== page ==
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Hospitals unable to deal with illnesses

gurgaon Updated: May 30, 2013 01:00 IST
Himabindu Reddy
Himabindu Reddy
Hindustan Times
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Hospitals in the healthcare hub are facing a severe shortage of beds due to the sudden spurt in summer illnesses.

According to doctors, there has been more than 25% increase in cases of gastroenteritis, fever and urinary tract infections (UTI) in the last two weeks in Gurgaon, thanks to the heat wave that has engulfed the city.

“There has been a sharp rise in the number of patients walking into the emergency ward with gastro infections, stomach flu and fever since the last two weeks and the numbers are increasing by the day,” said Dr Sushum Sharma, head of internal medicine, Max Healthcare.

The seasonal trend, on the other hand, has led to some major hospitals running out of beds. “Although most gastro and fever cases don’t require admission, those who are admitted tend to take long to recover. They are admitted usually for dehydration and electrolyte imbalance. Beds in our hospital have been full for more than a week. Patients have to wait for minimum 10 hours. In such cases, we give them primary treatment at our out-patient department. If their condition is critical, we refer them to other hospitals where they can get admitted,” said Dr Vishal Sehgal, head of emergency and in-patient services at Artemis Health Sciences which has 300 beds.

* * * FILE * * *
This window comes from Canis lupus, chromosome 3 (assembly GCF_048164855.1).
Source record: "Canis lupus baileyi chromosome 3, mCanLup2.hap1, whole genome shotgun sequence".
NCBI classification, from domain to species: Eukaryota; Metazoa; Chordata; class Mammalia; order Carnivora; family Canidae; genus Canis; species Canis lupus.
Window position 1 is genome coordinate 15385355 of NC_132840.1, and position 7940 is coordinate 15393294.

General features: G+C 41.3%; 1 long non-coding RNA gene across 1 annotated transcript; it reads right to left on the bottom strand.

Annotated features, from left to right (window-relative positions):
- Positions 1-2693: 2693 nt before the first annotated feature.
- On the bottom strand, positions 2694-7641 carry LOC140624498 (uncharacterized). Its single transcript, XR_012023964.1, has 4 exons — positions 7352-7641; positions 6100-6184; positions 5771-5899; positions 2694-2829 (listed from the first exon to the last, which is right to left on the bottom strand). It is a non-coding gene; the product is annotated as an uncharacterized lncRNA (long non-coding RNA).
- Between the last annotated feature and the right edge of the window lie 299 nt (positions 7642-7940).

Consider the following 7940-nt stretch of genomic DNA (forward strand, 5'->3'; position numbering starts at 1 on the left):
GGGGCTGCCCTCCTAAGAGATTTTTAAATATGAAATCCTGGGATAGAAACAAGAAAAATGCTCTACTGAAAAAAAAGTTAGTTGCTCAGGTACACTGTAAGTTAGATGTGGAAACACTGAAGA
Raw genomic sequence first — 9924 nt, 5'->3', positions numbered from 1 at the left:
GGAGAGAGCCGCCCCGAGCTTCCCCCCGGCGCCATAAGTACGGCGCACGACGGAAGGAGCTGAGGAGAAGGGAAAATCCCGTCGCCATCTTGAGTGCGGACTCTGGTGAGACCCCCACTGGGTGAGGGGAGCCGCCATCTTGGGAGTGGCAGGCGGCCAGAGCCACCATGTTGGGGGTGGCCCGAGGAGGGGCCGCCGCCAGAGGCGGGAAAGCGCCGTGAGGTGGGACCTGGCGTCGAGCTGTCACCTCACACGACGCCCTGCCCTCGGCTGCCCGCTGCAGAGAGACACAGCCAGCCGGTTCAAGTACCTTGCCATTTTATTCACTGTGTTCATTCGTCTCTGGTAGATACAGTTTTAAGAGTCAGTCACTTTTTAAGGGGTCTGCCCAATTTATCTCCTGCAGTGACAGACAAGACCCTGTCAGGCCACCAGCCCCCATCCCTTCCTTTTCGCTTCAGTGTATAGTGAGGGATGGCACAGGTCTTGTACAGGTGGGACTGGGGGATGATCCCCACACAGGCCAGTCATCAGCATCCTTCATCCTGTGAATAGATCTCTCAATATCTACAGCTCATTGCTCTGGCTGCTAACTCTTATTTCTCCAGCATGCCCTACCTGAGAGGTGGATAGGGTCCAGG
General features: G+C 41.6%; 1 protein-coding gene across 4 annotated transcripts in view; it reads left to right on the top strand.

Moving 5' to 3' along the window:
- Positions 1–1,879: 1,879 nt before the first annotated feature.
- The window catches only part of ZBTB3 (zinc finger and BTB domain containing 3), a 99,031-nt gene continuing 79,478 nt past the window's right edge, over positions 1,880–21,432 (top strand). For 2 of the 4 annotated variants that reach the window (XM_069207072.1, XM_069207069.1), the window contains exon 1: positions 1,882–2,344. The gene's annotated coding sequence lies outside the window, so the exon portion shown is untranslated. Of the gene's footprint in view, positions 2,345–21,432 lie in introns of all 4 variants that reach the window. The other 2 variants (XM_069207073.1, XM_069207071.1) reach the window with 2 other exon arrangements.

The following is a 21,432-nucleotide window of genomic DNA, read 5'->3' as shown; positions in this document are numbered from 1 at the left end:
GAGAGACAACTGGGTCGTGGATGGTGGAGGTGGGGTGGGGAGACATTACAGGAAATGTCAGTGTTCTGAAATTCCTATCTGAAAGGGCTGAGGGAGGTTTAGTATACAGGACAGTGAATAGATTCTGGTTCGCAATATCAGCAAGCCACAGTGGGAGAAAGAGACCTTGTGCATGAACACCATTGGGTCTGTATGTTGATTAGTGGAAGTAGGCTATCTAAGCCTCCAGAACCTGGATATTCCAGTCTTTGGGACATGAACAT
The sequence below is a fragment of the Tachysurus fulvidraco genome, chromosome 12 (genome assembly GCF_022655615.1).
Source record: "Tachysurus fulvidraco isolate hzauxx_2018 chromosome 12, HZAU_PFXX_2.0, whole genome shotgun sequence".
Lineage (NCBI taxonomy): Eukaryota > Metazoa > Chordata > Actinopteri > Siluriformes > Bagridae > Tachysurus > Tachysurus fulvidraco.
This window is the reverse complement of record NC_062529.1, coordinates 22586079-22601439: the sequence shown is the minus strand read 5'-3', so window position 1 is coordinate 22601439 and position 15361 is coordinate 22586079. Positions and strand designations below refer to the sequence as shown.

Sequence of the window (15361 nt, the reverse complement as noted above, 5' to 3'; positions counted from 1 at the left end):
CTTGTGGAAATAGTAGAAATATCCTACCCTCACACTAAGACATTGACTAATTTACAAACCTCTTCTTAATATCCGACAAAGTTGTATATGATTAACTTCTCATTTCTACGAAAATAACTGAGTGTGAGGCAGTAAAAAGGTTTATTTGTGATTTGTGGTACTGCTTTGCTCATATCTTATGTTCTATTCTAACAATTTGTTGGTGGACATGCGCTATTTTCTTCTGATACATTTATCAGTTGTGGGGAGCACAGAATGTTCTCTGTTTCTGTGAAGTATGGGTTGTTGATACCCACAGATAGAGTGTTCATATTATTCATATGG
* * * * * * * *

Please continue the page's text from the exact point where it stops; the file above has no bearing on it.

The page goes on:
Doctors claim that most patients are either children or middle-aged people. While the former group is low on immunity, the latter is the most exposed to the sun.

“Initially, only adults were coming in with summer illnesses. Since the last five days, however, many children have also started coming in. They complain of fever and diarrhoea,” said Dr SP Yadav of Pushpanjali Hospital. According to him, UTI is more prevalent among young adults, while dehydration is common among the senior citizens. “We see at least 60 patients everyday and the beds are always full,” he added.

The sun has been harsh on expecting mothers too. Doctors have been witnessing an increase in cases of gastroenteritis among pregnant women as they suffer from an increased risk of dehydration, thereby leading to a host of infections.

“Of the total patients I see everyday, 10% suffer from gastro problems. Pregnant women are more prone to heat-related illnesses as they get dehydrated easily,” said Dr Sanjay Wazir, head of the neonatology department at The Cradle.

Tourists too have taken ill due to the unrelenting heat wave. Dr Kalyan Sachdev, founder of Privat Hospital, said, “In the last one week, we cured five expats and 20 locals for gastro problems.”